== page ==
A more complex and difficult model to get right is a curation subscription services model. This model involves “finding unique products for each shipment.” Yet, Kaplan reports, “About 65% of subscription services use the curation model.” Those numbers are understandable if meal kits are included in the curation subscription model. Kaplan notes, “Retailers, both traditional and subscription only, are experimenting with the program elements, to determine what works and how to keep customers enrolled.” If you want to know just how difficult it can be to run a successful subscriptions service, look at the online grocery service Brandless. Jeff wells (@JeffWellsWH) reports, “Just 20% of shoppers who placed an order on the site in the fourth quarter of 2017 placed another order a quarter later, according to data from Edison Trends. Figures from Second Measure show just 11% of shoppers that placed an order last fall did so again a year later.”[5] Jeff Miller, marketing director of OceanX, told Kaplan successful subscription services need to take a number of factors into consideration including:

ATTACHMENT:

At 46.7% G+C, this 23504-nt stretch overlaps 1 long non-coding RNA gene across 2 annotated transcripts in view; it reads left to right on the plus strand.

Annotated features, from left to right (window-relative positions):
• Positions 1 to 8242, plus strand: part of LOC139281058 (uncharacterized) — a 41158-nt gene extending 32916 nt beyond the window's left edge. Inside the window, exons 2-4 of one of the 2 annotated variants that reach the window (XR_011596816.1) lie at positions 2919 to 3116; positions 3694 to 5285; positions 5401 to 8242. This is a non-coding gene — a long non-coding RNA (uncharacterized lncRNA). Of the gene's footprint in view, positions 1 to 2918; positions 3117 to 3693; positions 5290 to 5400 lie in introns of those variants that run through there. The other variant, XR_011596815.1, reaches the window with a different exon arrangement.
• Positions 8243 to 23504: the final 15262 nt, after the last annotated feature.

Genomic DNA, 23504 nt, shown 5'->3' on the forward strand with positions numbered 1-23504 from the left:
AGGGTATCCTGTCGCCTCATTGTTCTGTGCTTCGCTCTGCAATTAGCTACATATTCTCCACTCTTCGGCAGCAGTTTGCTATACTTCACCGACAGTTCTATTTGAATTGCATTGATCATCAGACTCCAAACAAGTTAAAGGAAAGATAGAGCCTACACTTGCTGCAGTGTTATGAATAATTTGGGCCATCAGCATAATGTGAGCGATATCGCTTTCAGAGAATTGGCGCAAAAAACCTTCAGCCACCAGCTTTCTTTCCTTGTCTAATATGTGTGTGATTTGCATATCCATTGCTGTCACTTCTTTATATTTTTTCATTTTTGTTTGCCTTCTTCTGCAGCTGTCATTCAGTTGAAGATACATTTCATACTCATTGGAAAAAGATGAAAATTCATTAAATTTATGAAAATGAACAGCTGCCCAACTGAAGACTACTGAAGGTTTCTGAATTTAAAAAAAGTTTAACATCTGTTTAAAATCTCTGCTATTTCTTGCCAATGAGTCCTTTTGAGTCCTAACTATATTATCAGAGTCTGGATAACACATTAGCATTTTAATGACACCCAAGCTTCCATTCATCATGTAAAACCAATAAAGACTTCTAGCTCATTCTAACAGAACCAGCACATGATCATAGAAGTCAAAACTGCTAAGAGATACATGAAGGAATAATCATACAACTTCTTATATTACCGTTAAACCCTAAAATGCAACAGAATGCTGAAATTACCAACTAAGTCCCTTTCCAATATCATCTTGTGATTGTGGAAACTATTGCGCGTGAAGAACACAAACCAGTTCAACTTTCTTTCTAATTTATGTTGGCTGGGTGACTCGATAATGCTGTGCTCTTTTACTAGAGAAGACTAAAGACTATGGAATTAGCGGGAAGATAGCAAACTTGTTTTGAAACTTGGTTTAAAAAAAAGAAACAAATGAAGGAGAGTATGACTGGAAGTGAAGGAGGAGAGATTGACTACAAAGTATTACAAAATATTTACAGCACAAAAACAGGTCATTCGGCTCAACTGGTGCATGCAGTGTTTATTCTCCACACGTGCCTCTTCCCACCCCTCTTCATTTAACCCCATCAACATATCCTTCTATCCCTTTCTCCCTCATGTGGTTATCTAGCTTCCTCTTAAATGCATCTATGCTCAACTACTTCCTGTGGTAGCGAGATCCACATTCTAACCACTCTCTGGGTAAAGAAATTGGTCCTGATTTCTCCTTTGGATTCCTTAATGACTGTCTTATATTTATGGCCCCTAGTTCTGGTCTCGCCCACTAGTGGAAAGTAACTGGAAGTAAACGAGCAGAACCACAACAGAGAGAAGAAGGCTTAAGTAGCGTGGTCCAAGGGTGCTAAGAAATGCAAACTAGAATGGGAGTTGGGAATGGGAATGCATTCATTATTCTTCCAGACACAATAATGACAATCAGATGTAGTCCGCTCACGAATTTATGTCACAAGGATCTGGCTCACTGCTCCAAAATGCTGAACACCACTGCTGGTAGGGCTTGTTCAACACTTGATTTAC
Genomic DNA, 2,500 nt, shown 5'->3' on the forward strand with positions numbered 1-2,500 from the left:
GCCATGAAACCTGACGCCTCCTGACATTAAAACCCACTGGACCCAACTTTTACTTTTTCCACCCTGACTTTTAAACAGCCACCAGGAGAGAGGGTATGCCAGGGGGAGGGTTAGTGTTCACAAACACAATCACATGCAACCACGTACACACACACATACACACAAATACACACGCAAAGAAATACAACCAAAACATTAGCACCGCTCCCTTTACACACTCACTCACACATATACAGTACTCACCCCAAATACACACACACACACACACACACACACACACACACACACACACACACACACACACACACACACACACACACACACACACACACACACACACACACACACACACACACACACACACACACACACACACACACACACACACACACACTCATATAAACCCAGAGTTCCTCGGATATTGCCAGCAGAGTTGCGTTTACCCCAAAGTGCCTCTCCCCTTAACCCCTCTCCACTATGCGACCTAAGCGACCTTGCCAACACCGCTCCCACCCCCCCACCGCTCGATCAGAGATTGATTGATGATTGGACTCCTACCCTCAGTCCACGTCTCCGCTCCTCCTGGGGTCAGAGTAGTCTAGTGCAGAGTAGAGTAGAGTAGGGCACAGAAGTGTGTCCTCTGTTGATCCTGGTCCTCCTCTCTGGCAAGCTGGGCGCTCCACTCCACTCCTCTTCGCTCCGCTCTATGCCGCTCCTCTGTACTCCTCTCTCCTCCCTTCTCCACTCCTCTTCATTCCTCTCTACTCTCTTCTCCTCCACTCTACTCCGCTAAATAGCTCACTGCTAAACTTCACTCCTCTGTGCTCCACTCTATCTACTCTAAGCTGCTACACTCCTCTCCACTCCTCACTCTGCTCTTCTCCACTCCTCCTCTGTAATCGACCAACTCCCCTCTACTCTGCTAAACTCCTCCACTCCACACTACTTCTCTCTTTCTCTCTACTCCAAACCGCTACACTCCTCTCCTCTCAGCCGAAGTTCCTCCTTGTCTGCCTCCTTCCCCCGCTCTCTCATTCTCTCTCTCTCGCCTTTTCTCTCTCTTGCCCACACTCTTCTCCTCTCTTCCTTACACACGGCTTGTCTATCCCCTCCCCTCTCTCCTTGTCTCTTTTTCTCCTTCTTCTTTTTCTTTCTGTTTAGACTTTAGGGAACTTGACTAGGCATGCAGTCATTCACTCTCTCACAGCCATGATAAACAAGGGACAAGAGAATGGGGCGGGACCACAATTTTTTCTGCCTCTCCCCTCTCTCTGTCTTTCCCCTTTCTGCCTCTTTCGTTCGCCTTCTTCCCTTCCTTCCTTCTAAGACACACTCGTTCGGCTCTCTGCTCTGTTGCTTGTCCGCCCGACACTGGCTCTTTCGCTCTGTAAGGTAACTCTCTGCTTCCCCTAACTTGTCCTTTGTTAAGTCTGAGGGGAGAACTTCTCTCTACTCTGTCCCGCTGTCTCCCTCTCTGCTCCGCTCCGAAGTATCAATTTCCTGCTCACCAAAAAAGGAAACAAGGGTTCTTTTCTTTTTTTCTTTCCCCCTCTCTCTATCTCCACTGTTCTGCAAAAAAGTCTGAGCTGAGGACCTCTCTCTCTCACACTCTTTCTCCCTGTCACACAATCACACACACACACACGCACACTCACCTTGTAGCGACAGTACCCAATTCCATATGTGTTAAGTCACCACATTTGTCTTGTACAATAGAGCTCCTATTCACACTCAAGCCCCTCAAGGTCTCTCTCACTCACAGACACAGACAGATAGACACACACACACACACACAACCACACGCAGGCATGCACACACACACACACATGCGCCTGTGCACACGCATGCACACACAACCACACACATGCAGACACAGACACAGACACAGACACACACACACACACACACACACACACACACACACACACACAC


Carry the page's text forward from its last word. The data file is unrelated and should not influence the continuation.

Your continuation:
Pricing: “Customers should pay less for items in the subscription box than they’d pay in the store.”

 

Exclusivity: “Customers won’t be interested if they can buy the same thing in the store.”

 

Omnichannel: “Retailers have a potential advantage by integrating customers into the brand experience, including in-store loyalty programs. … It means tracking and syncing up customers from each channel and integrating returns into the process.”